Insurance markets are far from meeting the conditions that make competitive markets efficient. Here is an incomplete but illustrative list of problems in the case of health insurance:
- Externalities: my health quality affects me, but also affects people around me, like in the case of contagious diseases. Economic theory predicts that consumers will not purchase an optimal amount of health insurance for this reason.
- Public good: the level of inequality is a characteristic of the society. Individuals may or may not care about it, but if they do, this level is a public good that cannot be optimally reduced by individual, voluntary acts. Universal health care is a way to mitigate inequalities via guaranteeing a minimum equality of opportunities.
- Time inconsistency: the Government cannot commit not to take care of a person who voluntarily decided not to purchase a health insurance policy.
- Asymmetric information: sometimes consumers know better their risk group than the insurer, some other times it is the other way around, and health care providers know much better the quality of the service than the consumer. These asymmetries in the information create problems in the way insurance firms can pool risks.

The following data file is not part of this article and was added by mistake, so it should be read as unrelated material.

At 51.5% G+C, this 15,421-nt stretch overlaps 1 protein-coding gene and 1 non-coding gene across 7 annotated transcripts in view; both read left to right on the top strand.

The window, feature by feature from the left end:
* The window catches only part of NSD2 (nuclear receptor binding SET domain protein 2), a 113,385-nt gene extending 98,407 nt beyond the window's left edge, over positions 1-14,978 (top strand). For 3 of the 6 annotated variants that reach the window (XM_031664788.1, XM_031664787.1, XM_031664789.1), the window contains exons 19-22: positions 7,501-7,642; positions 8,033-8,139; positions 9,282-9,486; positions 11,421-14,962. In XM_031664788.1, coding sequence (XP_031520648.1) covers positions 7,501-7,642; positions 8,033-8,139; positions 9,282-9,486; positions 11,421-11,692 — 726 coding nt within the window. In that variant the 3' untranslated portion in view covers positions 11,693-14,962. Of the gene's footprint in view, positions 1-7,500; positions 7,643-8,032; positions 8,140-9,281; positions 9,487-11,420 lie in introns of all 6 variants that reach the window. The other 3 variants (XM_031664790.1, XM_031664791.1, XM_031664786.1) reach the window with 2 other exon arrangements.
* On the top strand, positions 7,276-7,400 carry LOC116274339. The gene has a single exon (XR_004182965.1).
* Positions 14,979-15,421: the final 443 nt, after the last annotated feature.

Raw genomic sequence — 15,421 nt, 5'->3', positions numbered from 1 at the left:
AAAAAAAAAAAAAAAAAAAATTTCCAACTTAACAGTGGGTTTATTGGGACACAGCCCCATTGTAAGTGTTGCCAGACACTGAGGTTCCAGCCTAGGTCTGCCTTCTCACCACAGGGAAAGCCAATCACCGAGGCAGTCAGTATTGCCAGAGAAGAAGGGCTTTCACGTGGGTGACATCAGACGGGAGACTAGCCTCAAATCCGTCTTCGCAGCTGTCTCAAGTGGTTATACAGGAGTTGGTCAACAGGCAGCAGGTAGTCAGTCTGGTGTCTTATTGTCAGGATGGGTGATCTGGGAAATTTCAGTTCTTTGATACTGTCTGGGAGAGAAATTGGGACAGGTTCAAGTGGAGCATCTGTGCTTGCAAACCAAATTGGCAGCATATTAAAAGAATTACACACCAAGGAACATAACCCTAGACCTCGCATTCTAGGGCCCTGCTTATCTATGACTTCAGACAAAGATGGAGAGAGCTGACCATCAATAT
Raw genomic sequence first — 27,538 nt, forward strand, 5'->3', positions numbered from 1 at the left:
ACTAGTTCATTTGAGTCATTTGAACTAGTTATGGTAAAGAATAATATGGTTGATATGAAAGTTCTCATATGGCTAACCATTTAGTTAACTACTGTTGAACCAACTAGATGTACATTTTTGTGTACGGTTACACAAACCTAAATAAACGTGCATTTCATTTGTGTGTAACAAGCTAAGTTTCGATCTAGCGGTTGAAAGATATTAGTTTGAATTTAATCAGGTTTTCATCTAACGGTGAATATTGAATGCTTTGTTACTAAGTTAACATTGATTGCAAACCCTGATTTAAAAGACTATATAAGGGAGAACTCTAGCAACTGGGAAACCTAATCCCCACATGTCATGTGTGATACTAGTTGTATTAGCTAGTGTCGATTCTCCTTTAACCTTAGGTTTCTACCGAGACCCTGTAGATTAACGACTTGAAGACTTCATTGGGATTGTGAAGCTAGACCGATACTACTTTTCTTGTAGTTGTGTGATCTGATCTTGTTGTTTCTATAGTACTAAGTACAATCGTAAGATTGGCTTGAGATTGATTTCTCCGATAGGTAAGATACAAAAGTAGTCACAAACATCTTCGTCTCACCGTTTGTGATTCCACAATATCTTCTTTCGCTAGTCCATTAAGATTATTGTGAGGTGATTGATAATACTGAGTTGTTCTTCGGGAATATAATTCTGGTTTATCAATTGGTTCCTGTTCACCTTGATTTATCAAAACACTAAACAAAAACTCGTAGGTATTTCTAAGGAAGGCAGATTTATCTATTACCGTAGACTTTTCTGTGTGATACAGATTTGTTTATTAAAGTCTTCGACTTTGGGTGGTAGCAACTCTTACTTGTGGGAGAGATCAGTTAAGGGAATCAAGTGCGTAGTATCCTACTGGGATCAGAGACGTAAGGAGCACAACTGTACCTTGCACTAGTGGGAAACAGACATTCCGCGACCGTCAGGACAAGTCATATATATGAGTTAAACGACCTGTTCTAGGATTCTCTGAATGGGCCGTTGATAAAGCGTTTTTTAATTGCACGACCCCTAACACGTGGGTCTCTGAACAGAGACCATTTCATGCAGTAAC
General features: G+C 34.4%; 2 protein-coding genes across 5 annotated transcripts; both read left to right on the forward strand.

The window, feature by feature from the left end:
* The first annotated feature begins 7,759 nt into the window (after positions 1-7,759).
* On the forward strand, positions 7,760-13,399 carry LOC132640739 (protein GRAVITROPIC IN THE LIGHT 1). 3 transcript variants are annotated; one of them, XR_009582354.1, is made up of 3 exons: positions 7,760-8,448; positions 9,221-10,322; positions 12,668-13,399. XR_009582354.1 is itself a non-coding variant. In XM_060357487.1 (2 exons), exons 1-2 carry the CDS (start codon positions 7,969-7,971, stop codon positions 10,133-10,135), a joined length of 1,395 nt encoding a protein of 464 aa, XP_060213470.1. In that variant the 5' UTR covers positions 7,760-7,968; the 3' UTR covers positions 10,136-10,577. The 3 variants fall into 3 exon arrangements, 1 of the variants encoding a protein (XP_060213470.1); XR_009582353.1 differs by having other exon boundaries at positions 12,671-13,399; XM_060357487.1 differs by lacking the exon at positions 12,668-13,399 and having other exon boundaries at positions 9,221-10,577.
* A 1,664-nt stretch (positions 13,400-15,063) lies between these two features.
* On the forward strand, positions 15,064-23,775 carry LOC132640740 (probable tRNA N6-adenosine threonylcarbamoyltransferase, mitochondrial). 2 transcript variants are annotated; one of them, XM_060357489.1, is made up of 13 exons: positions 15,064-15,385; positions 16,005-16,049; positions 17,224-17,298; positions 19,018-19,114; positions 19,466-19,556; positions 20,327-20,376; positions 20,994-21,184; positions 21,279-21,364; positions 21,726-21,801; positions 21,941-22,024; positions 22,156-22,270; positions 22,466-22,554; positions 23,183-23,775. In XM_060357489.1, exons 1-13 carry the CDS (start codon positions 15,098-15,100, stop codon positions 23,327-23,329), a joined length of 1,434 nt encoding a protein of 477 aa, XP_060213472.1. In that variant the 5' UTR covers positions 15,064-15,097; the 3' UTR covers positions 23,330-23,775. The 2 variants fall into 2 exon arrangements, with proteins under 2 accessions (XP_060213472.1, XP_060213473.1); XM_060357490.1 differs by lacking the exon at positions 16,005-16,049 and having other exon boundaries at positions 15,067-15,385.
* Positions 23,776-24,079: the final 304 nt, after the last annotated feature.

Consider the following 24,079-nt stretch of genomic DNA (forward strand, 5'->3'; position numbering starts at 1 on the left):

Given all these, what is a reasonable way to structure the health system? Which is a balanced policy that takes into account the benefits of competition and of consumers’ responsibility, and the goals to minimize the problems mentioned above?
Stabile and Thomson (2014) 1 offer an international perspective on the way the role of the State has changed in a group of developed countries, and on the effects of those changes, as reflected in the documented works that have studied the changes. Their summary does not provide an answer on how to optimally design a health care sector, or how to deal with all of the problems, but offers some insight into which particular elements of a health care sector favor quality, help to improve risk pooling and are able to control the costs. In this article we will review the findings on financing and risk pooling. A second part of the article will deal with other aspects like demand of services, evaluation and coverage decisions.